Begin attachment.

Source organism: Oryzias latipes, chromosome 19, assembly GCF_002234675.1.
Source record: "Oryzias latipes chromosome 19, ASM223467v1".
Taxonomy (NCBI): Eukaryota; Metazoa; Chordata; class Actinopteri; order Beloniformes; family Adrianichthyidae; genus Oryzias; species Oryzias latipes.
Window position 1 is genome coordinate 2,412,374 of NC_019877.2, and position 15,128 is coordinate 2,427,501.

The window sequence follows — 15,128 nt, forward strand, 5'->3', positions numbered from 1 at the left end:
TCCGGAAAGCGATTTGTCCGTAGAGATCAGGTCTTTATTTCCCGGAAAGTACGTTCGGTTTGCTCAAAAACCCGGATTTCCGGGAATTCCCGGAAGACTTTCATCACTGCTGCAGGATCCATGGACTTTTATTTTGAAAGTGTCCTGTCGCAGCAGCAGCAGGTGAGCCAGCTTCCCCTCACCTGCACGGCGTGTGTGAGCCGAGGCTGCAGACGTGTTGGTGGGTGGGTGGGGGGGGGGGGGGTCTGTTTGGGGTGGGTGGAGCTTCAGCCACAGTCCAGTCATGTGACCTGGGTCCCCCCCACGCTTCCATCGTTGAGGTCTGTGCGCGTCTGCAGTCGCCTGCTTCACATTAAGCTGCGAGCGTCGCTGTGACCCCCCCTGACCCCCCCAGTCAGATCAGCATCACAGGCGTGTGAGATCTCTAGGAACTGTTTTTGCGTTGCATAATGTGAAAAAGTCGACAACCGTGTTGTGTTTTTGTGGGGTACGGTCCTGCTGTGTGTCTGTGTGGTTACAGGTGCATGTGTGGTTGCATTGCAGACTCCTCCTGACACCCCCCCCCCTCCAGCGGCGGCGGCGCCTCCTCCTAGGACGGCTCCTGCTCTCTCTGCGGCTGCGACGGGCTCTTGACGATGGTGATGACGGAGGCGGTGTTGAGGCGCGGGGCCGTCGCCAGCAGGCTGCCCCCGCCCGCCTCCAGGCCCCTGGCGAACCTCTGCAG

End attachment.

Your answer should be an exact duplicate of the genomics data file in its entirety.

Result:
Source organism: Oryzias latipes, chromosome 19, assembly GCF_002234675.1.
Source record: "Oryzias latipes chromosome 19, ASM223467v1".
Taxonomy (NCBI): Eukaryota; Metazoa; Chordata; class Actinopteri; order Beloniformes; family Adrianichthyidae; genus Oryzias; species Oryzias latipes.
Window position 1 is genome coordinate 2,412,374 of NC_019877.2, and position 15,128 is coordinate 2,427,501.

The window sequence follows — 15,128 nt, forward strand, 5'->3', positions numbered from 1 at the left end:
TCCGGAAAGCGATTTGTCCGTAGAGATCAGGTCTTTATTTCCCGGAAAGTACGTTCGGTTTGCTCAAAAACCCGGATTTCCGGGAATTCCCGGAAGACTTTCATCACTGCTGCAGGATCCATGGACTTTTATTTTGAAAGTGTCCTGTCGCAGCAGCAGCAGGTGAGCCAGCTTCCCCTCACCTGCACGGCGTGTGTGAGCCGAGGCTGCAGACGTGTTGGTGGGTGGGTGGGGGGGGGGGGGGTCTGTTTGGGGTGGGTGGAGCTTCAGCCACAGTCCAGTCATGTGACCTGGGTCCCCCCCACGCTTCCATCGTTGAGGTCTGTGCGCGTCTGCAGTCGCCTGCTTCACATTAAGCTGCGAGCGTCGCTGTGACCCCCCCTGACCCCCCCAGTCAGATCAGCATCACAGGCGTGTGAGATCTCTAGGAACTGTTTTTGCGTTGCATAATGTGAAAAAGTCGACAACCGTGTTGTGTTTTTGTGGGGTACGGTCCTGCTGTGTGTCTGTGTGGTTACAGGTGCATGTGTGGTTGCATTGCAGACTCCTCCTGACACCCCCCCCCCTCCAGCGGCGGCGGCGCCTCCTCCTAGGACGGCTCCTGCTCTCTCTGCGGCTGCGACGGGCTCTTGACGATGGTGATGACGGAGGCGGTGTTGAGGCGCGGGGCCGTCGCCAGCAGGCTGCCCCCGCCCGCCTCCAGGCCCCTGGCGAACCTCTGCAG